And, for those that pre-order GTA V (including the Special, Collector’s and standard retail editions), you’ll get access to the Atomic Blimp vehicle as well. Rockstar also confirmed that any pre-orders made prior to this announcement will also receive access to the blimp vehicle.

Grand Theft Auto V will release worldwide on September 17. You can pre-order your copy of GTA V via the Rockstar website, but expect retailers to have their own links (no doubt with additional exclusive content) up in due time. Looking for more GTA goodness? Check out our recent Late to the Party | GTA IV.

Gaming History 101 | Rockstar Games – Part One

Today we take a look at the history of one of gamings most revered developers, Rockstar Games. From humble beginnings in the music industry to a standard of gaming quality few can match, Rockstar has expanded into eight separate studios and a library of high-scoring and, more importantly, high-quality titles. Welcome, ladies and gents, to Gaming History 101.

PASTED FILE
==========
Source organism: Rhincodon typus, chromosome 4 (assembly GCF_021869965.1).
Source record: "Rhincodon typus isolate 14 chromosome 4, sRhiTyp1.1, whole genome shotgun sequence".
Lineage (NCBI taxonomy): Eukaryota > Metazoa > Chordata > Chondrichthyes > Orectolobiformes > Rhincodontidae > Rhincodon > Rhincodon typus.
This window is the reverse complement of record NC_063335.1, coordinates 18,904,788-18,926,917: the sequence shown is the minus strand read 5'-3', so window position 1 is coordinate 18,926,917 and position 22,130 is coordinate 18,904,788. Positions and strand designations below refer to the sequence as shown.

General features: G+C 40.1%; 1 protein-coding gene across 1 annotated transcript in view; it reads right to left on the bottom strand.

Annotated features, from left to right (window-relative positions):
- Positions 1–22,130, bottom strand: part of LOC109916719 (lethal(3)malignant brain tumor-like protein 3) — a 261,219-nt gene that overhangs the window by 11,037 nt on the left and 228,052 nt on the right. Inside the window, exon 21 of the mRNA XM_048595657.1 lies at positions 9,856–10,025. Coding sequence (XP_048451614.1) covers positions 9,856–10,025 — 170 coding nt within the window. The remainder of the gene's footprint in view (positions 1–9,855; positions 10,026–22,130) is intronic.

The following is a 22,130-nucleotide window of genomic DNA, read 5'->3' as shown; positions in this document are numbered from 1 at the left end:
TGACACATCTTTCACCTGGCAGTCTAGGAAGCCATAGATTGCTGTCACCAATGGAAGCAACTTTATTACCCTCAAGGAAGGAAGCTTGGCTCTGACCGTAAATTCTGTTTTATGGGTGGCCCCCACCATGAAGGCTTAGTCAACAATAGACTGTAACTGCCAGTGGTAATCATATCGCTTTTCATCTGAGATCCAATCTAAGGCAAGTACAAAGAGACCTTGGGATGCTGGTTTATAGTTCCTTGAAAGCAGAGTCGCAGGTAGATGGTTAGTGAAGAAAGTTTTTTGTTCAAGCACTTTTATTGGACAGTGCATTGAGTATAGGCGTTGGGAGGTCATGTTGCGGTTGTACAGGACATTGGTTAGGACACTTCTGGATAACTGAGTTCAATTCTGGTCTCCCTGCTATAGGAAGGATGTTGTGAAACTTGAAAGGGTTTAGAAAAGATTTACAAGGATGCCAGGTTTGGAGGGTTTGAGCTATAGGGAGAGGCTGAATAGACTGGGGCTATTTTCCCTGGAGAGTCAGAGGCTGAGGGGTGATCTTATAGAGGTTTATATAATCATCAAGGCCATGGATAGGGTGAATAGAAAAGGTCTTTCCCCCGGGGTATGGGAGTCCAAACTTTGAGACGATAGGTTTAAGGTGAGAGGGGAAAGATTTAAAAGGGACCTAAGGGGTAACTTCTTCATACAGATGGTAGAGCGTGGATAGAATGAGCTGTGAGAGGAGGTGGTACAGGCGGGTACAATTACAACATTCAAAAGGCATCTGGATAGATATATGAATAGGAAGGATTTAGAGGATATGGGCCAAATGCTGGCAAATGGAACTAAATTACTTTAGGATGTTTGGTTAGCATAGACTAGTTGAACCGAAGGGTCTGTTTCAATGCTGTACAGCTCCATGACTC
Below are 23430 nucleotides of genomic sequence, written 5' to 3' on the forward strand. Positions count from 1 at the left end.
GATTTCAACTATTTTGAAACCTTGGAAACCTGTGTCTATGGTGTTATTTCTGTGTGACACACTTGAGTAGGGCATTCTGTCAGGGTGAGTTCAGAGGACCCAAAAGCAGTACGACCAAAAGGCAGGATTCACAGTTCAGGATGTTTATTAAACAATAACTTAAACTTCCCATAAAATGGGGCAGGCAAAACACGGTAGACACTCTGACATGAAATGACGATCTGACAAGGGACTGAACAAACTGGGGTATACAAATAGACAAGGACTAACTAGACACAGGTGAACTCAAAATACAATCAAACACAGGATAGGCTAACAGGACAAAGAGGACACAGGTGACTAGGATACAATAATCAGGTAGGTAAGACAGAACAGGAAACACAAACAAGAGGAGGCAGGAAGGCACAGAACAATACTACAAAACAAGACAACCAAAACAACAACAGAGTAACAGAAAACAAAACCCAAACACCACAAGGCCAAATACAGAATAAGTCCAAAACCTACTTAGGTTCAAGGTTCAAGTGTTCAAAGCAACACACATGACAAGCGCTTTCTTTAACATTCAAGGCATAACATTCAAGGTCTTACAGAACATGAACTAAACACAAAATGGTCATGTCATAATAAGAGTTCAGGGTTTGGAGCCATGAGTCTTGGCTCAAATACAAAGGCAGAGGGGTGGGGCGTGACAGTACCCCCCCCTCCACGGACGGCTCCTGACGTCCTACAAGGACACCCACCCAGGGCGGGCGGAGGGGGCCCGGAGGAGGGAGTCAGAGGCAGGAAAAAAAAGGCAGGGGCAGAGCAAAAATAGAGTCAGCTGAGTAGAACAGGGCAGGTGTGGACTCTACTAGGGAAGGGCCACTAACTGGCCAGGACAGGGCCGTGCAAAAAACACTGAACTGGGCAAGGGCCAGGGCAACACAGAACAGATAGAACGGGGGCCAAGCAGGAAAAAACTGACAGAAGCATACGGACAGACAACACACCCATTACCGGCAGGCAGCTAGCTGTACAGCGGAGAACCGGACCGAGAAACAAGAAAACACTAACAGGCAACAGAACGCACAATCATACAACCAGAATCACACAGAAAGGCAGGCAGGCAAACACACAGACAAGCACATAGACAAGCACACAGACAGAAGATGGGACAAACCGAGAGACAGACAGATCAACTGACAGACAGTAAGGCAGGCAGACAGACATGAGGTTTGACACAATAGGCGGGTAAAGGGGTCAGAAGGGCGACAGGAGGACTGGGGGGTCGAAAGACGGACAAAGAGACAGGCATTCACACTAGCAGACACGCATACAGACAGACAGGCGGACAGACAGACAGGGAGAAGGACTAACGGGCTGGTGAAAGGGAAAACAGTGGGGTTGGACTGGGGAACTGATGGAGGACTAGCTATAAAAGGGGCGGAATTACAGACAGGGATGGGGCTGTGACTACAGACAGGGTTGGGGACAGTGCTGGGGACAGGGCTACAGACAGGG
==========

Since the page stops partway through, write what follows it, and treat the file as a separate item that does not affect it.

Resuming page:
Perhaps the title of this article is a little misleading. This is less a history of Rockstar Games, but more a history of two like-minded brothers. A history of their venture into gaming and the mantra that has flowed through every game that’s left their studios (yes, and that includes Rockstar Games presents Table Tennis).

Music, hip-hop and philosophy

rockstar gamesIt all starts with Dan and Sam Houser, two English boys with dreams of making it big the world of music video production. It was the early-nineties, and Dan and Sam, with their love of hip-hop and it’s philosophies on self-expression, got a ticket to the big time when they scored jobs at music label BMG in London.